Ousted 'bad news' U.S. ambassador to Ukraine to testify in Trump
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[November 15, 2019]
By Susan Cornwell, Richard Cowan and Patricia Zengerle
WASHINGTON (Reuters) - The former U.S.
ambassador to Ukraine, whom President Donald Trump called "bad news"
before firing her, will be in the spotlight on Friday when she testifies
at the second day of televised impeachment hearings.
The session before the House of Representatives Intelligence Committee,
scheduled to begin at 9 a.m. (1400 GMT), is part of the Democratic-led
impeachment inquiry that threatens Trump's presidency even as he seeks
re-election in November 2020.
Marie Yovanovitch was removed from her post as ambassador to Kiev in May
after coming under attack by Trump's personal lawyer, Rudy Giuliani, at
a time when he was working to persuade Ukraine to carry out two
investigations that would benefit the Republican president politically.
Giuliani was trying to engineer Ukrainian investigations of Democratic
presidential contender Joe Biden and the former U.S. vice president's
son Hunter, who had served as a board member for the Ukrainian energy
company Burisma, as well as a debunked conspiracy theory embraced by
some Trump allies that Ukraine, not Russia, interfered in the 2016 U.S.
The focus of the impeachment inquiry is on a July 25 phone call in which
Trump asked Ukrainian President Volodymyr Zelenskiy, who was elected in
May, to open the investigations.
Democrats are looking into whether Trump abused his power by withholding
$391 million in U.S. security aid to Ukraine as leverage to pressure
Kiev. The money, approved by the U.S. Congress to help a U.S. ally
combat Russia-backed separatists in the eastern part of the country, was
later provided to Ukraine.
Trump has denied any wrongdoing and calls the impeachment probe a sham.
The hearings may pave the way for the Democratic-led House to approve
articles of impeachment - formal charges - against Trump. That would
lead to a trial in the Senate on whether to convict Trump of the charges
and remove him from office. Republicans control the Senate and have
shown little support for Trump's removal.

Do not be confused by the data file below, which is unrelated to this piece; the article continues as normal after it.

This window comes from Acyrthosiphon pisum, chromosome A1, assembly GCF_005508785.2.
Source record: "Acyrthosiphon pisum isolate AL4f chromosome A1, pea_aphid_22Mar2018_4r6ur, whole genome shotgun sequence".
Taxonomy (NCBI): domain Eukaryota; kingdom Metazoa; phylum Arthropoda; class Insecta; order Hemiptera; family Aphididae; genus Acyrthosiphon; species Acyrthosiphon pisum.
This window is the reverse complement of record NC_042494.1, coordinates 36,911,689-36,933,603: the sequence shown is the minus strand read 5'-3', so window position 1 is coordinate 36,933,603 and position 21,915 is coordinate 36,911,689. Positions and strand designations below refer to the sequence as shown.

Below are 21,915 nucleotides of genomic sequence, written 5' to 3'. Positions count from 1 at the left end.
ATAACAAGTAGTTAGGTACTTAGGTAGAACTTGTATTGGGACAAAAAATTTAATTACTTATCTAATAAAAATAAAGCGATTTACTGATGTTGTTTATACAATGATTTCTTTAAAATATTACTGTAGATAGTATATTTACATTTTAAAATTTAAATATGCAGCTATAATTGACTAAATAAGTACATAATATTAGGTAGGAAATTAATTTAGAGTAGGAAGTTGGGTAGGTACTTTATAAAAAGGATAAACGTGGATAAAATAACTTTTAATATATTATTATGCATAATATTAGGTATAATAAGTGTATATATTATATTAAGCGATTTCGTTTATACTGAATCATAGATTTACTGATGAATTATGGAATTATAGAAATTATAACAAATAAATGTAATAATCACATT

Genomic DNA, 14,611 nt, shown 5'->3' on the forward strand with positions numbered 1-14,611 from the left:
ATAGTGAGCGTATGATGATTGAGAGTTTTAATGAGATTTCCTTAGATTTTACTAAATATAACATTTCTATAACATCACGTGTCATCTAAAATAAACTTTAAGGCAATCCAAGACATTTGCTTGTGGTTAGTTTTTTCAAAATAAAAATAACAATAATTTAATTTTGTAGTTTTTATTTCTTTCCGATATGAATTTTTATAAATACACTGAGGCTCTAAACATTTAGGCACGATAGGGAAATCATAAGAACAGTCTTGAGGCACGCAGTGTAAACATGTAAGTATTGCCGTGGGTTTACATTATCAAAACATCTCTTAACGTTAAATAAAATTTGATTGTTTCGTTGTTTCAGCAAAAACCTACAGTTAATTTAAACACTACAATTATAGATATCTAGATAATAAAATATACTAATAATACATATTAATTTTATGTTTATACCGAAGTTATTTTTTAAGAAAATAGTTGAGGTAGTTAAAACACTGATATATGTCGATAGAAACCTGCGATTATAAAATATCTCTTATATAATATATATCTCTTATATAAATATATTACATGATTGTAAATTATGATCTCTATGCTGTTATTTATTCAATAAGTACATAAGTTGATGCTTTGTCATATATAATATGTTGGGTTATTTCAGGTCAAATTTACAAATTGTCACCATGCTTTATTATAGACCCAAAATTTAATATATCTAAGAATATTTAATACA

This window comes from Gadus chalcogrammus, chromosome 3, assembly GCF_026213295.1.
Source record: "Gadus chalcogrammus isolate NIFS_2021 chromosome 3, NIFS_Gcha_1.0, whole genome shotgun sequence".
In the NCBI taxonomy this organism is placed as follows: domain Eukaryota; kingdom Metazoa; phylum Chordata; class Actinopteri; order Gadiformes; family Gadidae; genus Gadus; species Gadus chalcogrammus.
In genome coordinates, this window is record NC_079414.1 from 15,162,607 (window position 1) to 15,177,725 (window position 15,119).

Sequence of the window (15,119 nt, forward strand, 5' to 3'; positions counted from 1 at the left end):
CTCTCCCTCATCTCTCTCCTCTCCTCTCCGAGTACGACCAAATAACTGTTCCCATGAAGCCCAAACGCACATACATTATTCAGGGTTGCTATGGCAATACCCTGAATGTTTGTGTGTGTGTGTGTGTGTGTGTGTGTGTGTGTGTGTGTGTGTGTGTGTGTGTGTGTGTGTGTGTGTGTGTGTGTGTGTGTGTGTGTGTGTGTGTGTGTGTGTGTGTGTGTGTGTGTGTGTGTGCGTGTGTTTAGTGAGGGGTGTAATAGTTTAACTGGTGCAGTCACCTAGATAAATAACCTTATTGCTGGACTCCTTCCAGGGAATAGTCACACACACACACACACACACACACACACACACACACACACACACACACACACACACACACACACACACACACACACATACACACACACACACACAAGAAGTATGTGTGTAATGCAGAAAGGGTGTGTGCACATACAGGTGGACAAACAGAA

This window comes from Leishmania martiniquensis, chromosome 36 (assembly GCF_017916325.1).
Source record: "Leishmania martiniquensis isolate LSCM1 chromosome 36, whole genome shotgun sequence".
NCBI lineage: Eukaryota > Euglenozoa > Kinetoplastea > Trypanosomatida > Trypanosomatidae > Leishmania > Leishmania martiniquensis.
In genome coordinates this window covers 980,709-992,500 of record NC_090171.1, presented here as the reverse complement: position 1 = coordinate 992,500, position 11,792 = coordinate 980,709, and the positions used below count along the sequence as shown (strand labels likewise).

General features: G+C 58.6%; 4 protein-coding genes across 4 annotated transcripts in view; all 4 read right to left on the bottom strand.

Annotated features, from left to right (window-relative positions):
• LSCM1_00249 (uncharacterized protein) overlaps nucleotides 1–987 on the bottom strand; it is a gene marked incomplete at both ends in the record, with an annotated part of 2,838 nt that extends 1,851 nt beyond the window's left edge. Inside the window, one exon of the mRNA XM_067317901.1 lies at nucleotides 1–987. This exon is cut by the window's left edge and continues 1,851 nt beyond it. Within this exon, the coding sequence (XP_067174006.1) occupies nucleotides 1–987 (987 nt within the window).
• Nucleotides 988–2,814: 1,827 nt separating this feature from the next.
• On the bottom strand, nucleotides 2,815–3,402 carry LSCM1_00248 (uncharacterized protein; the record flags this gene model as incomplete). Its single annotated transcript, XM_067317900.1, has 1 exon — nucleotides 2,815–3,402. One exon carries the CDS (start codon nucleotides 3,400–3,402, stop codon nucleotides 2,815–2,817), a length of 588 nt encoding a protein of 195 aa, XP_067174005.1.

Yovanovitch, who has worked for both Republican and Democratic
administrations, told lawmakers behind closed doors on Oct. 11 that
Trump ousted her based on "unfounded and false claims by people with
clearly questionable motives" after she came under attack by Giuliani.
She also denied allegations by Trump allies that she was disloyal to him
and said she did not know what Giuliani's motivations were for attacking
Yovanovitch said Giuliani's associates "may well have believed that
their personal financial ambitions were stymied by our anti-corruption
policy in Ukraine."
Trump called Yovanovitch "bad news" in the phone call to Zelenskiy and
added that "she's going to go through some things," according to a White
House summary. Zelenskiy told Trump: "I agree with you 100 percent" that
she was a "bad ambassador."
[to top of second column]
U.S. Capitol Police guide former U.S. ambassador to Ukraine Marie
Yovanovitch as she departs after testifying in the U.S. House of
Representatives impeachment inquiry into U.S. President Trump on
Capitol Hill in Washington, U.S., October 11, 2019. REUTERS/Jonathan
'GO BIG OR GO HOME'
In her private testimony to lawmakers, Yovanovitch also described
how Gordon Sondland, the U.S. ambassador to the European Union, had
urged her to use Twitter to express support for Trump to save her
job. "He said, you know, you need to go big or go home. You need to,
you know, tweet out there that you support the president," she said.
Three more public hearings are scheduled for next week.
Democratic Representative Raja Krishnamoorthi, an Intelligence
Committee member, said he hoped that Republican lawmakers treat
"I hope that they treat her with the dignity she deserves, the
respect that she deserves. By all accounts, she was an excellent
member of the foreign service," Krishnamoorthi told Reuters.
Krishnamoorthi said the evidence suggested she was removed to make
way for the Trump administration's "irregular channel" of diplomacy
in crafting Ukraine policy personally beneficial to Trump in which
Giuliani played a central role along with diplomats Sondland and
Kurt Volker, as well as Energy Secretary Rick Perry.
The hearing comes a day after House Speaker Nancy Pelosi told
reporters that Trump already had admitted to bribery in the Ukraine
"The bribe is to grant or withhold military assistance in return for
a public statement of a fake investigation into the elections,"
Pelosi, the top Democrat in Congress, told a news conference.
Pelosi's comments could offer a preview of articles of impeachment
Democrats might put forward.
Two other career U.S. diplomats, William Taylor and George Kent,
testified on Wednesday in the first public hearing, expressing alarm
over the pressure tactics on Ukraine by Giuliani for investigations
that would benefit Trump politically.
Taylor is acting U.S. ambassador to Ukraine. His aide David Holmes,
who Taylor said overheard a July 26 telephone conversation in which
Trump asked Sondland about progress in getting the Ukrainians to do
the investigations, is due to appear before lawmakers in a private
session on Friday.
(Reporting by Patricia Zengerle, Susan Cornwell, Richard Cowan and
Karen Freifeld; Writing by Will Dunham; Editing by Scott Malone and
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